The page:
I would like to begin by thanking Paschal for the excellent cooperation in preparing the Eurogroup work programme which has been agreed today.
It's an ambitious agenda for the coming nine months, which will be of course a very challenging, indeed crucial period.
We need to steer the European economy through these rough and unchartered waters. That means first and foremost, getting the Recovery and Resilience Facility successfully up and running to help our communities and citizens in need.
But we also need to make decisive progress on more longstanding priorities, notably the strengthening of the banking union and the capital markets union, on which you can count on the very strong support of the Commission.
We also look forward to engaging in the discussions on the international role of the euro and on a digital euro, on which the ECB has just presented an important report.
Implementation of the RRF and orientations for fiscal policy
Concerning the policy priorities for the euro area in preparing the recovery, today we had a constructive discussion on which I would like to make two points.
Firstly, the Commission will present a fully updated set of recommendations for the euro area, as usual, in mid-November. Clearly, several of the recommendations adopted last winter remain overall relevant, even if the economic backdrop has changed. Measures to increase productivity, support the green and digital transition, improve the functioning of labour markets, and to rebalance and deepen our Economic and Monetary Union, as well as a sustained increase in investment, would help to strengthen the recovery.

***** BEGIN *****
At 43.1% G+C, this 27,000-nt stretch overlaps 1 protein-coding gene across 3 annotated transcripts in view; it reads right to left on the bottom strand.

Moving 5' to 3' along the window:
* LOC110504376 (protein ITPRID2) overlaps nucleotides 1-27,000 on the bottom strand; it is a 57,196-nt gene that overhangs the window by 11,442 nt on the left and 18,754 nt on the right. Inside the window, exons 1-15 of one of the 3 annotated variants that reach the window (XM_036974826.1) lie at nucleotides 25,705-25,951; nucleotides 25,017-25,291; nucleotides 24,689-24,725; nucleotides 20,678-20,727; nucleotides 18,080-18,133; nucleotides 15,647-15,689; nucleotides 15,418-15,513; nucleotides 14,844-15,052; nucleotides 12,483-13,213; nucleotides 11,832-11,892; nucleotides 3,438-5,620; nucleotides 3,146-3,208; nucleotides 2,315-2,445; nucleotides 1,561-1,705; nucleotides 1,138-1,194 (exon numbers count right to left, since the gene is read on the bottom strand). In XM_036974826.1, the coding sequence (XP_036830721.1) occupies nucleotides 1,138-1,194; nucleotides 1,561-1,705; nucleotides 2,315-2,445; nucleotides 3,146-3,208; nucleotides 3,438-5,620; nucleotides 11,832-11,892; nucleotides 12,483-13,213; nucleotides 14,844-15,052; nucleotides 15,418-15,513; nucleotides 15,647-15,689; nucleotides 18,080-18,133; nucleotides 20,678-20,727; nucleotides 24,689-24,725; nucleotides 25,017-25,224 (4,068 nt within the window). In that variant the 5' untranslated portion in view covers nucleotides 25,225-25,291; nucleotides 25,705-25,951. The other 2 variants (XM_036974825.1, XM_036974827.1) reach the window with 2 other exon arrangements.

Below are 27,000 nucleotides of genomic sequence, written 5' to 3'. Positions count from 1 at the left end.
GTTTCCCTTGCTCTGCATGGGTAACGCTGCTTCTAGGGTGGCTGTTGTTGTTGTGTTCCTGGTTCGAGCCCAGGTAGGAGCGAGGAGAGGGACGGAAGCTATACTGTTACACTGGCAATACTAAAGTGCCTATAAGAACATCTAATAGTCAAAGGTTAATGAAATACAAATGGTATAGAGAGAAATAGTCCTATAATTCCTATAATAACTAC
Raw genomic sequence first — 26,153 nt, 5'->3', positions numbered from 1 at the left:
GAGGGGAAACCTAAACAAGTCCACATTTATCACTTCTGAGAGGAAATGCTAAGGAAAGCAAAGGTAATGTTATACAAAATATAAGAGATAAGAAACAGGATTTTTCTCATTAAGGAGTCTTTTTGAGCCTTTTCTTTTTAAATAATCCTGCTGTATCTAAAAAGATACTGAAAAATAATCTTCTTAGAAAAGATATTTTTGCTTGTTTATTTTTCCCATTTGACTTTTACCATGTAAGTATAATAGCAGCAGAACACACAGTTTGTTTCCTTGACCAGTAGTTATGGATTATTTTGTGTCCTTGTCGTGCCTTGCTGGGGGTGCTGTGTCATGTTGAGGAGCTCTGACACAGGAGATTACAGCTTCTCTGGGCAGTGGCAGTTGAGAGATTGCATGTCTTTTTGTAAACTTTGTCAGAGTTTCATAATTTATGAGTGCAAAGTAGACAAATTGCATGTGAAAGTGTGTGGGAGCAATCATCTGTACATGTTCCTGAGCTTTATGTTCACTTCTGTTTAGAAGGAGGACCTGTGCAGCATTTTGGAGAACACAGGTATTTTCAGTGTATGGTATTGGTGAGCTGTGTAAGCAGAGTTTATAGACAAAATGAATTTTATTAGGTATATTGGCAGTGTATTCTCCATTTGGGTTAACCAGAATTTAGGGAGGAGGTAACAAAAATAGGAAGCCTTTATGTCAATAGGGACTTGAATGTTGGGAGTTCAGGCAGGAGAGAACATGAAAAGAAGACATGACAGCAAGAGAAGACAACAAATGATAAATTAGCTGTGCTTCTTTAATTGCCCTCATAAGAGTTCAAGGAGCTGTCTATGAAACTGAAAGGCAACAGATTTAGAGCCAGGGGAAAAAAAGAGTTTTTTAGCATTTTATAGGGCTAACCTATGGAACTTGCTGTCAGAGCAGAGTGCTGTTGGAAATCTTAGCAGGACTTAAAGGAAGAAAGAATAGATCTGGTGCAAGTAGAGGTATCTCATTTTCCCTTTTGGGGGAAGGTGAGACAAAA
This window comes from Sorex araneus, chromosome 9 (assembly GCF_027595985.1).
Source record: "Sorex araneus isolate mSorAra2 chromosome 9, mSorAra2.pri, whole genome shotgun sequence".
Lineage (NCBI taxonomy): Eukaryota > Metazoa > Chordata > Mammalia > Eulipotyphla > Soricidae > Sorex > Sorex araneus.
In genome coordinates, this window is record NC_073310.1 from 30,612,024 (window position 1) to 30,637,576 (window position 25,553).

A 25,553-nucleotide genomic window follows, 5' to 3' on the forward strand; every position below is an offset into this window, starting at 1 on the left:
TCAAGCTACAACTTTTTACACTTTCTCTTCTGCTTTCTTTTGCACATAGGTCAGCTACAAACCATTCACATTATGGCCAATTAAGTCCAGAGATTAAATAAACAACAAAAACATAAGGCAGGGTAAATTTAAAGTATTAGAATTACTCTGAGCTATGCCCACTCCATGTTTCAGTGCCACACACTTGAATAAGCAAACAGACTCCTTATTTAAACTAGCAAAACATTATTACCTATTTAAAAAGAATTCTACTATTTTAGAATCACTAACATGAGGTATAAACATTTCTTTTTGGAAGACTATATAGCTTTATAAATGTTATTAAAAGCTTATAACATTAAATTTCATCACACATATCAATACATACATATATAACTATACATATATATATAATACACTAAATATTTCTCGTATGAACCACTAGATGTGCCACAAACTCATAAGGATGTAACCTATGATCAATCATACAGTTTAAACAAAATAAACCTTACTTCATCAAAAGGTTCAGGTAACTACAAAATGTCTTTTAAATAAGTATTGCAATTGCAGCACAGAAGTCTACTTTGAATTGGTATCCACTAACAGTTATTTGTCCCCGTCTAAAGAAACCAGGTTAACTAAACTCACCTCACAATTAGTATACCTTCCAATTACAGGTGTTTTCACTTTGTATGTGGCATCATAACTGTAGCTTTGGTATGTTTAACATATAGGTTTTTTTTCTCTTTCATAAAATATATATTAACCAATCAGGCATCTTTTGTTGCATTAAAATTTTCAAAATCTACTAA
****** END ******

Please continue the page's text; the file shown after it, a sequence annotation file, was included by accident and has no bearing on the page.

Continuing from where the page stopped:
Secondly, in terms of fiscal policy, we sent a letter last week to EU finance ministers to provide guidance as they are preparing their national budgets for 2021. The General Escape Clause will remain active in the year 2021 and fiscal policies should continue to support the recovery next year, both at the level of the euro area and in individual Member States.
The appropriate fiscal measures to sustain the recovery will need to be carefully chosen. The basic principle, as explained in our letter, is that measures should be well-targeted and temporary. Their use and effectiveness should be regularly reviewed.
There is of course a difference between a fiscal policy aimed at tackling the emergency and one that is focusing on achieving a durable recovery. The relevance of these two types of fiscal policy in 2021 will depend on the trajectory of the virus.
Both can actually co-exist - emergency and recovery - and will probably have to. Because the transition from the pandemic to the post-pandemic phase will not be clear-cut. It will be gradual. Uncertainty is likely to remain high for some time. So agility and flexibility will be key in designing and implementing fiscal policies for and during 2021.
Of course, Next Generation EU will also provide a positive impulse at euro area level and it will increase confidence which is recognised by the financial markets and strongly needed. This is why fully support the efforts of the German Presidency to implement Next Generation EU and we are looking forward to tomorrow's exchange of views on the Recovery and Resilience Facility Regulation.
Lastly, I presented this afternoon the 7th enhanced surveillance report for Greece.
Our conclusion is Paschal just said is that, given the circumstances, Greece has progressed well with implementing its reform commitments. The pandemic has led to some unavoidable delays with certain actions. But Greece has still made significant progress on a number of major reforms over the past few months. I refer in particular to the overhaul of insolvency legislation; to the introduction of a new short-time work scheme, which will be supported by SURE; and to measures taken in the areas of investment licencing, the energy sector, and public administration.
We will obviously continue engaging closely with the Greek authorities in the coming weeks so that progress can be achieved also in the areas where further work is needed.
And the next enhanced surveillance report is due in November and it will be on the basis of that report that the Eurogroup will decide on the next set of debt measures for Greece.